Some time ago, I received an email from someone who wanted to enroll her dog in my Feisty Fido class. The dog was a young adult, male gundog mix. I talked to Mrs. Owner, and determined that the dog had inflicted one significant puncture bite to another dog, so I decided he probably was not a good candidate for the class. We made a private appointment. What a learning experience this turned into!
Mr. Owner came to the first meeting of the class, upon invitation, as it’s a good introduction to a lot of the concepts we’d be using in our private work. He indicated that he knew how to train a dog, and the dog was trained, but they needed help with this dog aggression problem.
When I went to see the dog at his home, I was met at the door by Mrs. Owner and the dog. The two young kids were also there. The dog was nervous at the door, approaching me slowly with his weight shifted to the rear, ears back, big eyes. I pretty much ignored him as I introduced myself to the family. After a couple of minutes, the dog realized I had treats and approached to get one. He relaxed a lot and engaged with me readily. I introduced him to the clicker and he was a very quick study, obviously enjoying the interaction. He was a very sweet, bright, pleasant dog once he got past that initial caution.
Later in the session, I brought my dog in with me. She doesn’t particularly like meeting other dogs, but is happy to work if they don’t greet her. We put the dog on leash and had them do down stays several feet apart. My client dog appeared nervous, turning his head away from my Aussie, flicking his tongue, and then, as she got a little closer, lifting his lip. He gave plenty of quiet warnings to express his discomfort. We gave the dogs a break from each other and I talked to Mrs. Owner (Mr. Owner was absent).
First, I asked her if she had seen that her dog was uncomfortable. She said no! I asked if she had observed his ears – no. How about the head turn? Nope. And the lifted lip? Not that either. Then I asked if she noticed that he’d been afraid of me when I came in the house. No! She thought of him as very enthusiastically friendly to people and had never noticed the (to me) obvious caution in his body language when a stranger came through the door.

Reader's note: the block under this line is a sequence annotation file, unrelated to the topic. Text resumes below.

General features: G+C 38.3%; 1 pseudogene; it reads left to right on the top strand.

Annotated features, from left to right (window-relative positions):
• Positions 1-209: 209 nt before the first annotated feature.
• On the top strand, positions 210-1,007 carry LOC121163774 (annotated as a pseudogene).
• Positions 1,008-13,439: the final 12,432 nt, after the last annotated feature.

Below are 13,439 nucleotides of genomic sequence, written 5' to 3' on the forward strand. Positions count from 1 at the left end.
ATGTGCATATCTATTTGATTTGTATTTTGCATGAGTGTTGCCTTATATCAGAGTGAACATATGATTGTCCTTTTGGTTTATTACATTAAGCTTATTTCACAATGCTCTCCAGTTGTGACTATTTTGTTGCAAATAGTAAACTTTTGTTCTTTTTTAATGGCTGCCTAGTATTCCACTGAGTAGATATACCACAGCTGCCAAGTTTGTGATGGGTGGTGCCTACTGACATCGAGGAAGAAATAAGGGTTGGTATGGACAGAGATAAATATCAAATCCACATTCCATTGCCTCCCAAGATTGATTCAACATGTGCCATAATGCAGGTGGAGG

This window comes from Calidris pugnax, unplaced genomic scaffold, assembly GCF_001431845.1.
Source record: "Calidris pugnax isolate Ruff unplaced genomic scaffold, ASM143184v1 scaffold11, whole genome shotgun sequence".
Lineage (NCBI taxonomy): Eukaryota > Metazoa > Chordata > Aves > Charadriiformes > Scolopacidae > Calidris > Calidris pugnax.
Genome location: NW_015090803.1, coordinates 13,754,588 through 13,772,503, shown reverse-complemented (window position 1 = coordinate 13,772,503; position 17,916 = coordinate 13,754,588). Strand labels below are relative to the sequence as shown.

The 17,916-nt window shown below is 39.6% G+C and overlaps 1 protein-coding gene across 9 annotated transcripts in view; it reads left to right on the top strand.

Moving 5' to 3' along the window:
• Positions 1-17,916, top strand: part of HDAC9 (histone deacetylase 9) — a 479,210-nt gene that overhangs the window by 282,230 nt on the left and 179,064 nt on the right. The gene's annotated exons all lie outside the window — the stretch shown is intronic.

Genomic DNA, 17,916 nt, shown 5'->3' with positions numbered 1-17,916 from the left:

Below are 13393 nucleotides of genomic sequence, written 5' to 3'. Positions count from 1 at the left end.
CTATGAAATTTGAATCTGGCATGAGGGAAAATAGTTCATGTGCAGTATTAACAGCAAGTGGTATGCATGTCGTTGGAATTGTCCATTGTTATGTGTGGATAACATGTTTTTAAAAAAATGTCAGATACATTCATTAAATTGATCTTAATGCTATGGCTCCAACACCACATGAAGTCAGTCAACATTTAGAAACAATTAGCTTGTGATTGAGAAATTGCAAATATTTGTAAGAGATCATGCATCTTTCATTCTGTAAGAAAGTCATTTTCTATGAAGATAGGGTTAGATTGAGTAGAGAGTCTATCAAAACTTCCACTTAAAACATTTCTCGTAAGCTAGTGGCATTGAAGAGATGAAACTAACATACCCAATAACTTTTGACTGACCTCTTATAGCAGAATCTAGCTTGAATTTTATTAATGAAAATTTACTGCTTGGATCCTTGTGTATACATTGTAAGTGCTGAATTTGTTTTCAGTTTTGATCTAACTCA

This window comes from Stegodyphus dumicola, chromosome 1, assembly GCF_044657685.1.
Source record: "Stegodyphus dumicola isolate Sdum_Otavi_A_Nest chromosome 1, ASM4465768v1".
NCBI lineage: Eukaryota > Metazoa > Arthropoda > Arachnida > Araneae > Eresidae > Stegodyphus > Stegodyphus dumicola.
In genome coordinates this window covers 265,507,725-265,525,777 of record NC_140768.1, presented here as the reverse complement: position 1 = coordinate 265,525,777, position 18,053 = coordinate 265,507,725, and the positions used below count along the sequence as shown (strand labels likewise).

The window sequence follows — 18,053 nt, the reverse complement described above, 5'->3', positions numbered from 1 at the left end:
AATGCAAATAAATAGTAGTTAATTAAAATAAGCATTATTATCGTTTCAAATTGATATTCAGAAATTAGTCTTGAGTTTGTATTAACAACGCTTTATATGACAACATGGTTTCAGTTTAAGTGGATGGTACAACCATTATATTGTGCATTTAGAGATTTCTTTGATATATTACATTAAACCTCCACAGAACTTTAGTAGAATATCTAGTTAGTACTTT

I brought my dog back over and repeated the approach. I told her to stare at her dog’s head, eyes, ears and lips and not to look at me or my dog at all. When I glanced up at her, I could see understanding flooding her expression. The signs were there, and they weren’t even that subtle, but she had just never been looking at her dog when he gave them.
We talked about the incident where he had bitten another dog. Here is what happened. Mr. Owner had taken the dog on a hunting trip with a couple of other guys and a couple of other dogs, Labs. One of the Labs was younger than my client dog, and had been very interested in socializing. He’d initiated play many times as the hunters hiked toward their destination. Finally, several hours into the first day, my client dog snarled and snapped at the young Lab. Mr. Owner was angry and unhappy, so he flipped his dog onto his back and had the young Lab brought over to stand over my client dog. At that point, my client dog broke Mr. Owner’s hold, lunged up, and bit the Lab on the mouth, slicing open his tongue. The bleeding was bad (tongue injuries bleed terribly) so the men cut short their trip and headed home to get vet care for the young Labrador.
There is no doubt in my mind that my client dog had some normal social sensitivity to proximity before this incident. The Lab probably had gotten on his last nerve by the time my client dog snarled. Then, he was trapped into a confrontation; he must have been terrified! I’m sure he thought he was fighting for his life by that point. Yet, all the blame was laid at the feet of my client dog, who was the true victim in this situation. No wonder he’d developed more reactivity to other dogs!
This case has a happy ending. Once I explained that (a) their dog was just a bit nervous, and that they could see it all coming by watching him, that (b) his fear had been greatly and justifiably increased by the hunting trip incident, and that (c) his social caution was normal, they agreed to let him have his space. They contacted me later to exclaim over how obvious it now was to them that he was nervous when visitors entered! They chose to give him a safe space when the kids had friends over, instead of insisting that he cope. The dog relaxed hugely and is now a loved, accepted family member.
All I did for these folks, when it comes right down to it, is this. I had them watch their dog. Ten seconds of watching his face did all the work!